In The Trip, culled from a British TV miniseries, comedian Steve Coogan, ostensibly playing himself, is sent by a newspaper to tour England's finest restaurants, accompanied by his friend and fellow comic Rob Brydon. The two stars improvise inventively over one meal after another; the high point is their competition to produce the most accurate impersonation of actor Michael Caine. The movie is both highly enjoyable and very sweet.
It's also, surprisingly, quite touching. Steve and his girlfriend Mischa (Margo Stilley) are taking a break; she's in America, and their cellphone exchanges are awkward and unsatisfying, as is his conversation with his teenage son, who's careful not to show his feelings. Rob has a wife and a baby he can't wait to return to; Steve still thinks of himself as a free spirit but is aware that he's getting too old for the part. His loneliness is palpable, especially when the director, Michael Winterbottom, frames him against the vast English countryside. The film is alternately uproarious and melancholy.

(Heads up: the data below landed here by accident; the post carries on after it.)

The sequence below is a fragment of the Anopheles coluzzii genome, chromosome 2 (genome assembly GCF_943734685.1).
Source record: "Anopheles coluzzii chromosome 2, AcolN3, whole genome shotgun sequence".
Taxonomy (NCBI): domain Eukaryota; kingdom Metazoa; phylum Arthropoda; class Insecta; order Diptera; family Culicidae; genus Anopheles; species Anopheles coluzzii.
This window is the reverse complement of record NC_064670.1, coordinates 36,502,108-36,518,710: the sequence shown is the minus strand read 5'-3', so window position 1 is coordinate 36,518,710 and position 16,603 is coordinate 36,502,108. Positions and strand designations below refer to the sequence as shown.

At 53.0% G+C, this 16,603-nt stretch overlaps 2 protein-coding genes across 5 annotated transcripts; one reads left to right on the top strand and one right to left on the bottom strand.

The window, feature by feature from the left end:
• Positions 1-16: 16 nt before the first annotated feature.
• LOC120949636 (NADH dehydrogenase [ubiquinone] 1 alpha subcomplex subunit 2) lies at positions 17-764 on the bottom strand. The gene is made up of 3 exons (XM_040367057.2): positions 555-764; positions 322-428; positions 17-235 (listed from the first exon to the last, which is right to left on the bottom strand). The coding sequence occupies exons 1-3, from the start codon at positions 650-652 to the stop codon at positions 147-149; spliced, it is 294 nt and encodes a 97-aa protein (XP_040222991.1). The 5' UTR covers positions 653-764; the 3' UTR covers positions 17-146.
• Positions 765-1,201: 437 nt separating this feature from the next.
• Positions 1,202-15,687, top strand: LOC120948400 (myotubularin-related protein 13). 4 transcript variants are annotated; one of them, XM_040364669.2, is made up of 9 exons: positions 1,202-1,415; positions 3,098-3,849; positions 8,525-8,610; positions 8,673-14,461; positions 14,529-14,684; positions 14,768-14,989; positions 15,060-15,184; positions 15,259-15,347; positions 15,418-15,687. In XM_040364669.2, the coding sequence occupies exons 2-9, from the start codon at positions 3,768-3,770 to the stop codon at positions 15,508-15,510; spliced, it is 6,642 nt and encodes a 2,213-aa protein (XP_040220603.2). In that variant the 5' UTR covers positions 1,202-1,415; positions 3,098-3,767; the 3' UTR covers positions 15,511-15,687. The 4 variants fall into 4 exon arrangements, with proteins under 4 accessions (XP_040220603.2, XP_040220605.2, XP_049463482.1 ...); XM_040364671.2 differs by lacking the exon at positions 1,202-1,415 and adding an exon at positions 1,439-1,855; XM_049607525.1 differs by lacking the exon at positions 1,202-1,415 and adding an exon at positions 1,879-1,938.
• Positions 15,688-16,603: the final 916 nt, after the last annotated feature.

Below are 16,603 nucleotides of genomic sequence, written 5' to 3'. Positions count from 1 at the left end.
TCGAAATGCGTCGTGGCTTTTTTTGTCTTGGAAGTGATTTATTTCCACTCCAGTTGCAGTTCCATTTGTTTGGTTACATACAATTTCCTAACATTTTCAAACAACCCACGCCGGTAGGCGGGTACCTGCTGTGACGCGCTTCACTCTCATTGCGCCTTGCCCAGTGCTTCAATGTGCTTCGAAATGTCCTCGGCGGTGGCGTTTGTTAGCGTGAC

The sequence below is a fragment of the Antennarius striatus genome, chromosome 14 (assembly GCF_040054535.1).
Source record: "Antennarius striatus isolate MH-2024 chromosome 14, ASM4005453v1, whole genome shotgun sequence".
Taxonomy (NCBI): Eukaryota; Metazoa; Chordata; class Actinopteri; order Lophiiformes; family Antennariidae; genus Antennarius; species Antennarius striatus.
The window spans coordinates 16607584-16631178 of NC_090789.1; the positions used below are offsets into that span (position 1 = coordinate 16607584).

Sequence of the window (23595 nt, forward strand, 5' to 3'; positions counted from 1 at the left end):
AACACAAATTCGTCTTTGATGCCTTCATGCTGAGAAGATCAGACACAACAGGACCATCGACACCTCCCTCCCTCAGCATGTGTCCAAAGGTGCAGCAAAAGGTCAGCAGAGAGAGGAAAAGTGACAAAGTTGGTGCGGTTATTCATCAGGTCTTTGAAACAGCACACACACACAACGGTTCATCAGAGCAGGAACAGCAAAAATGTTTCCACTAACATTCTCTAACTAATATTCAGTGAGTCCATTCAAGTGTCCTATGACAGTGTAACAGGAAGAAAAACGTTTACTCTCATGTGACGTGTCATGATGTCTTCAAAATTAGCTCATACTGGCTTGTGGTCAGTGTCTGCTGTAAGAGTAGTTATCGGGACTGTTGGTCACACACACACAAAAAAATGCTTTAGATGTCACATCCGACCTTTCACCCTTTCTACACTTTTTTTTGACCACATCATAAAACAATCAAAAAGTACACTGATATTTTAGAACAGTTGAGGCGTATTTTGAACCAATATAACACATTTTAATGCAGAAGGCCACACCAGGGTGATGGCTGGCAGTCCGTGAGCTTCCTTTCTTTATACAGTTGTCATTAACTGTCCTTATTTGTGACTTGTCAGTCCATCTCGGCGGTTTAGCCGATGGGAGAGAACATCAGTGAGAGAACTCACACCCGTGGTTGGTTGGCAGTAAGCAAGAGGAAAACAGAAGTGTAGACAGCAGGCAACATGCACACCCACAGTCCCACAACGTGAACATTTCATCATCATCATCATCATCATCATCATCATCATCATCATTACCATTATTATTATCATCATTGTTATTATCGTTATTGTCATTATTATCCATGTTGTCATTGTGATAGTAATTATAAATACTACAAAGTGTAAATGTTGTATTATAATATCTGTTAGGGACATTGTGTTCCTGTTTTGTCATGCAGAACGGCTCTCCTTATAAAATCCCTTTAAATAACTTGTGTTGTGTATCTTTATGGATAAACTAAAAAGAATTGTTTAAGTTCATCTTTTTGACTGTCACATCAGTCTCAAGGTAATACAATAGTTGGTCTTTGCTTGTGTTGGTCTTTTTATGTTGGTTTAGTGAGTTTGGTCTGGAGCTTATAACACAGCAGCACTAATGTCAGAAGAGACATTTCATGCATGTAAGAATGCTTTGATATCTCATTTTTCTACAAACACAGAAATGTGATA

A. M. Stroud III, a former prosecutor in Louisiana, expresses regret for the role he played in sending Glenn Ford to death row in 1984. “I was 33 years old. I was arrogant, judgmental, narcissistic and very full of myself. I was not as interested in justice as I was in winning.” Stroud says he presented dubious evidence from a forensic pathologist, precluded black jurors from the trial (Ford, since exonerated, is black), and ignored the fact that the appointed defense attorney had never before tried a criminal or capital case. “I . . . hope that providence will have more mercy for me than I showed Glenn Ford,” Stroud said in a letter to the editor of the Times of Shreveport. “But, I’m also sobered by the realization that I certainly am not deserving of it” (ABA Journal, March 25).